Click for Coverage
Due to the EU’s Global Data Protection Regulation, our website is currently unavailable to visitors from most European countries. We apologize for this inconvenience and encourage you to visit for the latest on new cars, car reviews and news, concept cars and auto show coverage, awards and much more.MOTORTREND.COM
  • JP Magazine
  • Dirt Sports + Off-Road
  • 4-Wheel & Off-Road
  • Four Wheeler

Henson Creek Road

Posted in Events on July 1, 2011
Share this

In 1845, the Republic of Texas ceased being an independent nation and became a part of the USA. It sold all its territory outside its present-day boundaries to the United States to pay off the huge debts it incurred fighting for autonomy from Mexico. Within the land the United States acquired from Texas was Hinsdale County, Colorado.

One of our favorite getaways in that county is the Engineer Pass Road from Lake City to the Continental Divide. In the 1800s, it was known as the Henson Creek Road.

Even though the United States paid to own those lands, it still faced opposition from Mexico and from Native Americans. The Mexican-American War settled the dispute with Mexico, but not with Indian tribes. Fur trappers and prospectors began moving into Hinsdale County during the 1860s. Gold and Silver strikes raised interest in doing something about the Ute Indians.

In 1873, a treaty was signed. The Ute Ulay mine was established that same year in the gulch where Henson Creek flowed. More people moved in and the town of Lake City was established two years later. Supplies were brought into the area over Slumgullion Pass.

At its peak, Lake City had a population of thousands. Production from the Ute Ulay Mine caused Lake City to be established. The mine owners were known for the poor treatment of those on their payroll.

By today’s standards, the best living conditions in Hinsdale County during the 1890s were horrible. Miners lived far below any of the best. Most of them lived on the mine property in company-owned boarding houses. The mine owners gave them paychecks and then got a portion back in rent. This reminds us of the old song by Tennessee Ernie Ford in which he sings, I owe my soul to the company store.

In 1899, the mine owners raised the rent at their boarding house. Then they required that all unmarried workers live in the boarding house. Although the miners did not seem to mind that the boarding house was drafty and filthy and that the roof leaked, they would not be forced to live in it and pay high rent. On March 14, about 100 Italian miners implemented a lockdown strike. At about that same time, an untold amount of weapons were stolen from the armory in Lake City.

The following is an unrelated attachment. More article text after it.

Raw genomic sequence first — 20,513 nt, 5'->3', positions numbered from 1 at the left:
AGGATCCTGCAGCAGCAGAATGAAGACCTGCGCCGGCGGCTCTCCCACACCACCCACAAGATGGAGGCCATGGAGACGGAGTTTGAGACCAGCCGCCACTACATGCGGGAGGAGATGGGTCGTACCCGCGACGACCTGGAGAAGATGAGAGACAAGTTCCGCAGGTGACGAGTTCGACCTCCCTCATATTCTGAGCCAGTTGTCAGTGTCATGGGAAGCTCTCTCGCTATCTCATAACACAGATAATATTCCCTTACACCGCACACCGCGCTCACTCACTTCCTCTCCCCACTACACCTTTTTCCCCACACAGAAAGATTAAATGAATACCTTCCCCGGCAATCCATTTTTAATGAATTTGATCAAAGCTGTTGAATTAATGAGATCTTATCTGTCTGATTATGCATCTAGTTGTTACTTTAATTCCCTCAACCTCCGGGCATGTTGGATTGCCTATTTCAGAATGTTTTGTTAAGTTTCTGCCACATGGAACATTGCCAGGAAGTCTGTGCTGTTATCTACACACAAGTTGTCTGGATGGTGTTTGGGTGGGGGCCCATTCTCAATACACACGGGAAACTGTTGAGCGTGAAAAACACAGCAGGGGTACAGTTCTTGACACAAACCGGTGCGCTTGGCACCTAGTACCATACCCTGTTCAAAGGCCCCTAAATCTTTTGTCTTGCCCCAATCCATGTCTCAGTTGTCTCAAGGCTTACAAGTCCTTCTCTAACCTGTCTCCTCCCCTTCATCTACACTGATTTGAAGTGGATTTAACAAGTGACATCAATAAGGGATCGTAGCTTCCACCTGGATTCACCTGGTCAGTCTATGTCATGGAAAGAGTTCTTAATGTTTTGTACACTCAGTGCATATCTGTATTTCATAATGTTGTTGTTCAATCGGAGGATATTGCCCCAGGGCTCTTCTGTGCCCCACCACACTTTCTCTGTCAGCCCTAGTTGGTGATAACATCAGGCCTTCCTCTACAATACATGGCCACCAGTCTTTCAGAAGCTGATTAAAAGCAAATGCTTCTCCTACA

This building still stands in the town of Capitol City.

The sheriff met with the leaders of the strike and tried to convince them to abandon any tendencies toward violence. That meeting did not go well, so he contacted the governor and requested help from the National Guard. The miners were fired and were ordered to leave the county. The new help-wanted poster declared, Italians need not apply.

Our last trip to Hinsdale County was last summer. We had dinner in Lake City, then drove along Henson Creek to the Ute Ulay Mine. The buildings and property are privately owned but views of the site can be enjoyed from the road and from near the historic marker. From Henson, we continued upstream to the remains of Capitol City. Before entering the forest again, we took the side trail to a BLM corral and set up camp near it. Camping is not advised on the banks of Henson creek. Signs warn of pollution. We camped in the open area with a fire ring.

Capitol City was settled a few years after the Ute Ulay mine opened. It was first named Galena but later renamed because another community already had that name. The founder was George Lee. He had big plans expecting his town to become the capitol of Colorado. The house he built was declared the best furnished home in southern Colorado. Unfortunately for him, his dreams were not to be fulfilled.